Bruce Jun Fan Lee was born in the hour and the year of the Dragon, on 27 November 1940 in San Francisco’s Chinatown.

Bruce was the fourth child born to Lee Hoi Chuen and his wife Grace Ho. Lee Hoi Chuen was a comedian in the Chinese opera, and an actor in Cantonese films. At the time Bruce was born, Mr. and Mrs. Lee were on tour with the opera company in the United States.

At the age of three months, Lee Hoi Chuen, his wife Grace, and baby Bruce returned to Hong Kong where Bruce would be raised until the age of 18. Bruce was not a strong child, something that would change when he took up the study of gung fu at the age of 13. It was at this time that Bruce was introduced to Master Yip Man, a teacher of the Wing Chun style of gung fu, with whom Bruce trained for the next five years.

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A natural showman, Bruce was always quick and agile on his feet, also proving to be a talented dancer, winning the Hong Kong Cha Cha Championship in 1958.

In addition to his studies, gung fu, and dancing, Bruce was a child actor under the tutelage of his father who recognized at an early age that Bruce had a streak of showmanship. By the time he was 18, he had appeared in 20 films.

At the age of 18, with $100 in his pocket, Bruce boarded a steamship and began his voyage to San Francisco, and then Seattle, where he enrolled at the University of Washington.

During the three years that Bruce studied at the university, he supported himself by teaching gung fu in parking lots, garages, and any other open space he could find. In 1963, Bruce opened his first gung fu school in Seattle, the Jun Fan Gung Fu Institute.

One of his students in 1963 was a freshman at the University of Washington, Linda Emery. Bruce and Linda soon fell in love and married in 1964, before moving to Oakland where Bruce opened his second school.

Having now been in the United States for five years, Bruce had left behind any thought 
of acting as a career, and devoted himself completely to martial arts as a profession.

In 1964, just as Bruce was cementing his plans to expand his martial arts schools, he made a guest appearance at the inaugural Long Beach International Karate Championship in Long Beach, California. This exhibition resulted in Bruce meeting Hollywood producer William Dozier, who subsequently cast him as ‘Kato’ in The Green Hornet, a television series produced in 1966. Later that same year, Bruce and his family moved to Los Angeles, where he opened his third gung fu school. However, soon after, Bruce realised his love for martial arts was not something he wanted to turn into a business, leading him to turn his attention to acting full time.

In 1970, Bruce travelled to Hong Kong and was surprised to find he was widely recognized for his role in The Green Hornet. His popularity in Hong Kong led producer Raymond Chow to ask Bruce to join the cast of two upcoming film projects. The first of these two projects, The Big Boss, was released in 1971 and was a smash hit at the box office.


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This taste of success prompted Bruce to move his family, which then included a son, Brandon, and a daughter, Shannon, to Hong Kong to focus on his acting career. His second film, Fist of Fury, released in 1972, was an even bigger hit than the first.

Following the tidal wave of success created by these first two films, Bruce was able to write, produce, direct, and star in Way of the Dragon, released in 1972. Once again, the film broke records, earning Bruce recognition and fame not only in Hong Kong, but also in Hollywood.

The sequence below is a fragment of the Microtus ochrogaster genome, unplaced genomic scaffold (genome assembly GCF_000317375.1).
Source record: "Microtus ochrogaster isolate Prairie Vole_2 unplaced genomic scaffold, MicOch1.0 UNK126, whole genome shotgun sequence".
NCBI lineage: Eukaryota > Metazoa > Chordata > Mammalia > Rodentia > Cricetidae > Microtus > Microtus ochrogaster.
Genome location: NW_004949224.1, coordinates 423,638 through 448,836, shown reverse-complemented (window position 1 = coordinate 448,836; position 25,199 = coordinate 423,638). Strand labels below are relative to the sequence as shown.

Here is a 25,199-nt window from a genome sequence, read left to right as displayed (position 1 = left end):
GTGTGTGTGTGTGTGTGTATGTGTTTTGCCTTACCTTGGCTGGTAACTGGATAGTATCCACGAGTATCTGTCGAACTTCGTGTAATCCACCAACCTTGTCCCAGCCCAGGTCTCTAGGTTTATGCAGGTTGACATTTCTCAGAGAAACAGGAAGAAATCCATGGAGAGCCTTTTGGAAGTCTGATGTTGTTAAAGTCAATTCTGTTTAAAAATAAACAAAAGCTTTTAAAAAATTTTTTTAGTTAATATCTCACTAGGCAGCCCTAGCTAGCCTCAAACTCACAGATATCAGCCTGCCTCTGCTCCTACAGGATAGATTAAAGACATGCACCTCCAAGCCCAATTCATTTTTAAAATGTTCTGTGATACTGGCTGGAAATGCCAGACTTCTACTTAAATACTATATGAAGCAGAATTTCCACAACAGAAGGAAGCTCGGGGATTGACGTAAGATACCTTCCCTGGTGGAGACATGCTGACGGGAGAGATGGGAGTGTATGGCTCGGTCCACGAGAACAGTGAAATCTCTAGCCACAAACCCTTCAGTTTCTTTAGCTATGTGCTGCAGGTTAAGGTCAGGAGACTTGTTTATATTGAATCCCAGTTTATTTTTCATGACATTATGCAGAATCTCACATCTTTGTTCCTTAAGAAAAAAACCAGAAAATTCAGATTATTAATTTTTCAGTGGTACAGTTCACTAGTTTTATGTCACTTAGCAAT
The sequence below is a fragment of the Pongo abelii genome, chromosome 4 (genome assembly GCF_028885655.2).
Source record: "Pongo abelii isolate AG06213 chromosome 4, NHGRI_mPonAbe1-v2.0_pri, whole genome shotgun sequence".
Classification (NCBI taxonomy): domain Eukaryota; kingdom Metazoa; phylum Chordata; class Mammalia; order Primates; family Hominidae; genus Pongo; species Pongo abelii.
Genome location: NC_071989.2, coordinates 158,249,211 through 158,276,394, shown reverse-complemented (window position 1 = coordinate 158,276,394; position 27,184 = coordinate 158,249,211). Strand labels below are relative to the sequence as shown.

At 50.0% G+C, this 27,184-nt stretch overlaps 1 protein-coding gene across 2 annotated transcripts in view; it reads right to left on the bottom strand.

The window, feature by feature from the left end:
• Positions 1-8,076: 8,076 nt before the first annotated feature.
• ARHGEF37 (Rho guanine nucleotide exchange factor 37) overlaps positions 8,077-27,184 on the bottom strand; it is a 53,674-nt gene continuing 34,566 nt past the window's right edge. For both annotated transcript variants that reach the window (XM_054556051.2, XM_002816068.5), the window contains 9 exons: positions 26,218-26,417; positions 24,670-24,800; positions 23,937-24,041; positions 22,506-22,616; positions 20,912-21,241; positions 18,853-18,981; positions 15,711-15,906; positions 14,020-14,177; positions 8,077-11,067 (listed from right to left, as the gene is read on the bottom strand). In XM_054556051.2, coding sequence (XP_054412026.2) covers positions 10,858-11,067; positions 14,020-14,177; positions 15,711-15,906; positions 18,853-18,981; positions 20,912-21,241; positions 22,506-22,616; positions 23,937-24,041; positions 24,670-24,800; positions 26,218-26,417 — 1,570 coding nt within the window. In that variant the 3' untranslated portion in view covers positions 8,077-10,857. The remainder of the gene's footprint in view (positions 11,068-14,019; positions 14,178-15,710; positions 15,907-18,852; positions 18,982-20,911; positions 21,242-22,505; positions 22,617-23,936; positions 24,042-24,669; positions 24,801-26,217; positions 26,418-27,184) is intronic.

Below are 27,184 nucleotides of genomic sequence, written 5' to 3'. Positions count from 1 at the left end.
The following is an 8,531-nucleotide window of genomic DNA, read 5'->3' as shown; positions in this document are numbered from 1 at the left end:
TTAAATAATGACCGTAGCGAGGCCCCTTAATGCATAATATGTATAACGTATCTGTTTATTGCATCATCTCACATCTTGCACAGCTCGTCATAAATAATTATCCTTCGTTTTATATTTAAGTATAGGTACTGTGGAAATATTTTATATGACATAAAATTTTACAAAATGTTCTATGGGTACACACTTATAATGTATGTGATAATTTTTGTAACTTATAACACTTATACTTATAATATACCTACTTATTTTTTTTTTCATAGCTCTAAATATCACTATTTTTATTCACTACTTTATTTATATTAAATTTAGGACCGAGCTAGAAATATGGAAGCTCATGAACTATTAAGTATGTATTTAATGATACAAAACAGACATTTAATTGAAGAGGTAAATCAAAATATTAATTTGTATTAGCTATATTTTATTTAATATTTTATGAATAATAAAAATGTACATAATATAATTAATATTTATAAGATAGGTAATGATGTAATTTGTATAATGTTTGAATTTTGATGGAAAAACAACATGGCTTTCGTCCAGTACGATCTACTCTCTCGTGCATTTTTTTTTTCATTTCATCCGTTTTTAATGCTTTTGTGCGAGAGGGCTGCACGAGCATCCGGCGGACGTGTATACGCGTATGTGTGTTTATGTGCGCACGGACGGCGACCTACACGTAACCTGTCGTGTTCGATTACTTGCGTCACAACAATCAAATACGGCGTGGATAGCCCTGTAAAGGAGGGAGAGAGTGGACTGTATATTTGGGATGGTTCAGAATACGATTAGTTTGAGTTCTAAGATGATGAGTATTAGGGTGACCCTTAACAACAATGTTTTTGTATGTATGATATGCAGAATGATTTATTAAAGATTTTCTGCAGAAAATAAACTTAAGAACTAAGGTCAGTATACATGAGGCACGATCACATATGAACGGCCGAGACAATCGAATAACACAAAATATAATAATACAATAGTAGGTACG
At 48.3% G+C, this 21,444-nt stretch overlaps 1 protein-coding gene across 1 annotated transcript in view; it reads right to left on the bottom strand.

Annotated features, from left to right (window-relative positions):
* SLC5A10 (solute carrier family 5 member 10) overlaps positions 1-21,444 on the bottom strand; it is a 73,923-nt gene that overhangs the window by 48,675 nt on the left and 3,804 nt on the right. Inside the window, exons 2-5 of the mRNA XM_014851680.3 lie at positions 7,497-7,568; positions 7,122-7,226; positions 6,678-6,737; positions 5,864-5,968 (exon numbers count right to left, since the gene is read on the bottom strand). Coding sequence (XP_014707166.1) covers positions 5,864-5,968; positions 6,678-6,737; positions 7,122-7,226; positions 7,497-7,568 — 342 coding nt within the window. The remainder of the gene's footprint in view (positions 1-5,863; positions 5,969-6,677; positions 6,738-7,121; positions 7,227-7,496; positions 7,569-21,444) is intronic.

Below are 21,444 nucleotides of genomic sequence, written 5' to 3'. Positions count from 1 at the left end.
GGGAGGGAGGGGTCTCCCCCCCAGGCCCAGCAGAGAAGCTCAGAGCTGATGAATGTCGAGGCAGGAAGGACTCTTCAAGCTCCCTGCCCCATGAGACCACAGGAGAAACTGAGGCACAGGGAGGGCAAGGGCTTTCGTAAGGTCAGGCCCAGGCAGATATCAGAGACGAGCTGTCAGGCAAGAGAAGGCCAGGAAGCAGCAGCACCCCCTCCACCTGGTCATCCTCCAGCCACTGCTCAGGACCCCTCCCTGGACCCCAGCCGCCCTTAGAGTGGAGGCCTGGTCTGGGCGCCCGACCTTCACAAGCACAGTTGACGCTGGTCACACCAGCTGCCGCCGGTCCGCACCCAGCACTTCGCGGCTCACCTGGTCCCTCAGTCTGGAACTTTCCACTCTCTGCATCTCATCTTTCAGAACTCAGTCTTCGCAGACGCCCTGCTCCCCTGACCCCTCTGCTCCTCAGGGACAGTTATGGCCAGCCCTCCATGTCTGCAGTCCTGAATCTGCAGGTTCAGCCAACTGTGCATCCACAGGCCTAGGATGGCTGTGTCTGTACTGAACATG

Bruce’s growing popularity and success resulted in the first ever Hong Kong-American co-production which came about from Bruce’s relationship with Warner Bros. president Ted Ashley. Filming of Enter the Dragon commenced in 1972 and the film premiered in August 1973.

Unfortunately, Bruce would not live to see the opening of his film. On July 20, 1973, Bruce Lee passed away at the age of 32. His legacy as a martial arts actor enabled broader depictions of Asian Americans in cinema and created a whole new breed of action hero. His talents as a martial artist and instructor continue to be revered, and his spirit remains an inspiration to untold numbers of people around the world.

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Nov 262015
 

Today marks 150 years since Lewis Carroll wrote the enchanting story of a girl named Alice and her marvellous adventures in Wonderland. With a unique bunch of characters such as the Cheshire Cat, the White Rabbit, Queen of Hearts and the Mad Hatter, this revolutionary tale changed the landscape of children’s literature forever, leaving a long lasting cultural impact on the world!

Alice’s journey down the rabbit hole has inspired countless theatrical performances, film adaptions, television shows and even video games, adding to its ground-breaking appeal.

Here is a list of five interesting things you may not know about the beloved children’s classic….

  1. The story was based on a real girl called Alice Liddell. She was the daughter of Henry Liddell, the dean of the Christ Church College at Oxford where Carroll taught mathematics.
  2. Charles Lutwidge Dodgson chose the pen name Lewis Carroll by using a play on the Latin translation of his real first and middle names.
  3. Dodgson modelled the Dodo character in the book after himself. Legend has it that the author had a tendency to stammer and that he would often introduce himself as ‘Do-do-dogson’.
  4. Queen Victoria was a fan of the book and suggested that Carroll dedicate his next work to her.
  5. The book has never been out of print since it was published in 1865 and has been translated into over 170 languages.

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The Perth Mint has paid homage to this classic by releasing a beautiful 150th Anniversary of Alice’s Adventures in Wonderland 2015 1oz Silver Proof Coin. The coin’s reverse design portrays Aleysha Howarth’s interpretation of John Tenniel’s original illustrations of Alice, the White Rabbit and the Cheshire Cat. Issued as legal tender of Tuvalu, no more than 5,000 of these coins will be released in individual presentation packaging.